My mom still misses Ophelia but she can’t resist our new housemate. Pumpkin sat on her lap for about an hour today.
Pumpkin’s original name was Kerfluffle, or “Fluff.” But she’s not especially fluffy. The shelter called her “Biggums,” which makes sense – she weighs in at a hefty 14 pounds – but it doesn’t fit. Pumpkin is a very delicate, feminine cat.
My mom calls her Pumpkin because her fur has orange highlights, she’s shaped like a pumpkin and we’ve got Halloween stuff all over the place.
I have to admit, my mom finally chose a winner. Pumpkin is a quiet, sensible, low-maintenance cat. She exchanges respectful sniffs when she sees me. She doesn’t initiate fights with Creampuff. I think she can tell Creampuff is just ditzy – nothing much to worry about there.
Right now Creampuff and Pumpkin are having a quiet staring contest. My mom is trying hard to ignore them.
Ophelia is a 15-pound, 11-year old cat. As you can see, she’s still pretty frisky, especially when my mom adds some catnip to her favorite toy. We were hoping for more gymnastics. I gotta admit it: Ophelia has some really cool moves.
Thank goodness dogs don’t do drugs. We canine princesses have to maintain our dignity.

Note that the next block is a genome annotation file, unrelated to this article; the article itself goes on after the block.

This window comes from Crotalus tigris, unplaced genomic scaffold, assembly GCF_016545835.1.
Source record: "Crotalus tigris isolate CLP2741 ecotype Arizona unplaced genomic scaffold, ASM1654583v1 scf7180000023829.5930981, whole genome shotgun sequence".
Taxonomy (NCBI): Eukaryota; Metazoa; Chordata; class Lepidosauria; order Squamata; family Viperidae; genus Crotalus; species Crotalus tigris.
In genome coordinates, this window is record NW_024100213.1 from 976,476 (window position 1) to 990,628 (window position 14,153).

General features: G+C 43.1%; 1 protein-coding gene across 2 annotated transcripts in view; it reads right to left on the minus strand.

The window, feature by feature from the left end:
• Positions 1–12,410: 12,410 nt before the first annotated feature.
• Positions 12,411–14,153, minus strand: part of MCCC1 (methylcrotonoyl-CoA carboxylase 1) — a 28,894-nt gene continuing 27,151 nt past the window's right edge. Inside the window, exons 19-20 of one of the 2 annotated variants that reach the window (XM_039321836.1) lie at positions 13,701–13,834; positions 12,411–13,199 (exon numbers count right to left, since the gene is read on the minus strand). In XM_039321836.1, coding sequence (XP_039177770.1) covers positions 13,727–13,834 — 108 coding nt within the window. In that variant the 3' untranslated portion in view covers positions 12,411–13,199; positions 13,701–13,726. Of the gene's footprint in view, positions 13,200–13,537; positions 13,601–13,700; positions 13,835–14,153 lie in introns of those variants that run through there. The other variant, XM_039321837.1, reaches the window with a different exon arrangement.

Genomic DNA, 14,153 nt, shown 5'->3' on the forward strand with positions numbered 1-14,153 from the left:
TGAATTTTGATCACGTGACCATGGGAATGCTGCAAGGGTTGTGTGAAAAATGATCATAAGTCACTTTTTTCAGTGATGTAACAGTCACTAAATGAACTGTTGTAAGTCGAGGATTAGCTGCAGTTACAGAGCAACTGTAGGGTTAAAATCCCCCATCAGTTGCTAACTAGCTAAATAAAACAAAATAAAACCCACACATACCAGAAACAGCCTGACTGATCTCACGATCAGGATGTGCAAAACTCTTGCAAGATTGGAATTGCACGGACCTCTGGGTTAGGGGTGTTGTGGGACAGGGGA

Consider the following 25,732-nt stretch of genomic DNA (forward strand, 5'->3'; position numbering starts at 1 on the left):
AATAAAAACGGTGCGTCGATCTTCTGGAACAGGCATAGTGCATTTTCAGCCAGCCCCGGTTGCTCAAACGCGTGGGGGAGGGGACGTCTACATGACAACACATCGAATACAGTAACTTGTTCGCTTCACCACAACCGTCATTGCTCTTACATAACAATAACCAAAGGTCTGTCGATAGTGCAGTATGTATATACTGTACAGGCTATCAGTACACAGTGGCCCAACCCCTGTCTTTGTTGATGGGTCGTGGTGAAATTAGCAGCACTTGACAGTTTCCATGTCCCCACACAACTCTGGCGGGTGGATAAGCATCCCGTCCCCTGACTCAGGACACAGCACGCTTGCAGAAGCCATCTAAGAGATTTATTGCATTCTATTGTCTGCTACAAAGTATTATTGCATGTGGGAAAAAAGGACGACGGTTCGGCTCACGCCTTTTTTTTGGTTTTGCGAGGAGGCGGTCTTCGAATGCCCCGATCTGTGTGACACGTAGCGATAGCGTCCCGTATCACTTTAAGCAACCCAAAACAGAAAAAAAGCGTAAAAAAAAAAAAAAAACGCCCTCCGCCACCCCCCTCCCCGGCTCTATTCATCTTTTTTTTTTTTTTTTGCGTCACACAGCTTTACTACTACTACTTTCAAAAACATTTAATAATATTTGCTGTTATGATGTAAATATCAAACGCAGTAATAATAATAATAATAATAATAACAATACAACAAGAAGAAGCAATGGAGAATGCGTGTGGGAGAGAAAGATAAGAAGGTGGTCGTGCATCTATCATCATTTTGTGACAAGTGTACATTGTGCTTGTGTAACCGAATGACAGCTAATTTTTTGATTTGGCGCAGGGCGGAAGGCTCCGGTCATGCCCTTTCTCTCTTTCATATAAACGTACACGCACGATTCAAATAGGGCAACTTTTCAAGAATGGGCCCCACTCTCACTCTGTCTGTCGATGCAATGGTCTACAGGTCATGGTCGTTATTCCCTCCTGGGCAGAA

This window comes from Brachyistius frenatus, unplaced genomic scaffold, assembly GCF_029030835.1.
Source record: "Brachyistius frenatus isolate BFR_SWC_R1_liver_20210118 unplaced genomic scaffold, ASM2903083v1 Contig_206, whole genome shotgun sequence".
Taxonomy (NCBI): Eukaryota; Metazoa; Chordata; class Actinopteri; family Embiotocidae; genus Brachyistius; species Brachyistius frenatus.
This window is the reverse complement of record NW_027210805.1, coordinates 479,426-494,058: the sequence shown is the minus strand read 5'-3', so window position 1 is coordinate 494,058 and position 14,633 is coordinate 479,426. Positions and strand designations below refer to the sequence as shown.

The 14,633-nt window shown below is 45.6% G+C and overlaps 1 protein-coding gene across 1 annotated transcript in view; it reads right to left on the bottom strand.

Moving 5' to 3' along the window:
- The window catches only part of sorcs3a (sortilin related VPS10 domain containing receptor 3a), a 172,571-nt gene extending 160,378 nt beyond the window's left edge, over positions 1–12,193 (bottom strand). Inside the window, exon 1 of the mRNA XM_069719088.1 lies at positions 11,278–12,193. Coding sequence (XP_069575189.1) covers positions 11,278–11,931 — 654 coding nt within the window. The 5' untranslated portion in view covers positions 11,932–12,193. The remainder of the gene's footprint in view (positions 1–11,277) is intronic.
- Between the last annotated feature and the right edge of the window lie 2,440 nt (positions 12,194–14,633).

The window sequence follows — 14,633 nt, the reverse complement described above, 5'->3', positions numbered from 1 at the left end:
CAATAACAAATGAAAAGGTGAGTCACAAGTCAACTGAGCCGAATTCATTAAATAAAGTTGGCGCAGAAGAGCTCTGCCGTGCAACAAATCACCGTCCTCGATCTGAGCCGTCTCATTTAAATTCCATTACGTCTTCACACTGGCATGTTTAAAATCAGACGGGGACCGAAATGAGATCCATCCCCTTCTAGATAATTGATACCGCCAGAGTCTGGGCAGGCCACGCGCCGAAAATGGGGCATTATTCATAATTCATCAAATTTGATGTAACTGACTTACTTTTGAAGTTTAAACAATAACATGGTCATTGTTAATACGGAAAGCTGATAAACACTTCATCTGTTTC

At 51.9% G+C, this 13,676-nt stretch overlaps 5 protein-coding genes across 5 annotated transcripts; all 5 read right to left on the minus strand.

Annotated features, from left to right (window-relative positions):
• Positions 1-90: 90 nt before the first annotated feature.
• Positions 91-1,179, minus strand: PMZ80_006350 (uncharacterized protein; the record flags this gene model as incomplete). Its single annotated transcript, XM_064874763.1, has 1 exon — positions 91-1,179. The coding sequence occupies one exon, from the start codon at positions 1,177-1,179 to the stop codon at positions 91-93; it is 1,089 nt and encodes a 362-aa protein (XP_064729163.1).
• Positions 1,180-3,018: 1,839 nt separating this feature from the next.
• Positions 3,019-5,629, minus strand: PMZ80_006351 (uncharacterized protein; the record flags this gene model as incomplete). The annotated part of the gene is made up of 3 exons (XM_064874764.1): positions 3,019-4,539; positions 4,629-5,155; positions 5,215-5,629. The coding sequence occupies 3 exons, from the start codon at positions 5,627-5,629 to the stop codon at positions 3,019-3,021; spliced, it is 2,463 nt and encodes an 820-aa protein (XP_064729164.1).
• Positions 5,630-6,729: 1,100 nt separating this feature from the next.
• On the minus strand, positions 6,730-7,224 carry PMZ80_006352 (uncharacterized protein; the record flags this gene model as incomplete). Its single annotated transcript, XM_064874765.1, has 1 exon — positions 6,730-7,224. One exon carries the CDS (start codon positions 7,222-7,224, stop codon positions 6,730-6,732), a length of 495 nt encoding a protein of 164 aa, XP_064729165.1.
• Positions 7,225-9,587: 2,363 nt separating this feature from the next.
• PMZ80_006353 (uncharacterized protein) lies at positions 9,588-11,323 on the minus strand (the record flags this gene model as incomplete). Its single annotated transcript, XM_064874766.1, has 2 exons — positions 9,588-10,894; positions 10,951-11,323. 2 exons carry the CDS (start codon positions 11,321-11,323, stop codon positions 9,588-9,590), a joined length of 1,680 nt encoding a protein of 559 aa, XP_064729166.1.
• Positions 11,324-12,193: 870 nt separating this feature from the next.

On Monday the mom took Ophelia to our wonderful vet, Dr. Clare. Our fattest housemate, the queen-sized Ophelia, was diagnosed with rotten molars. No comment. .
“She’ll feel better when these two teeth come out,” the vet said.
Really? Ophelia seems to be feeing just fine, as far as I can tell. She’s totally taken over the household, even though she’s by far the most junior member of our furry family. She grabs the best spot on the couch and the place of honor on my mom’s bed. Now she’s winning the contest we have going: Who can spend most money at the vet? With the expenses of her liver disease, right after she was adopted, and her dental surgery, Ophelia’s racking up the bills.
“It’s not her fault,” the mom said. “Gracie, you get sick bcause you eat junk in the park and on the sidwalk. That’s why we are getting you a muzzle.”
Royal princesses don’t wear muzzles, I tell the mom. She points out that eating the stuff I find in the dog park is not exactly a sign of royal breeding.
Time to change the subject. The vet tech called my mom to ask how Ophelia was doing. “Is she eating?” they wanted to know.
Please. We are talking about Ophelia here. She didn’t get to fifteen pounds by denying herself the good stuff.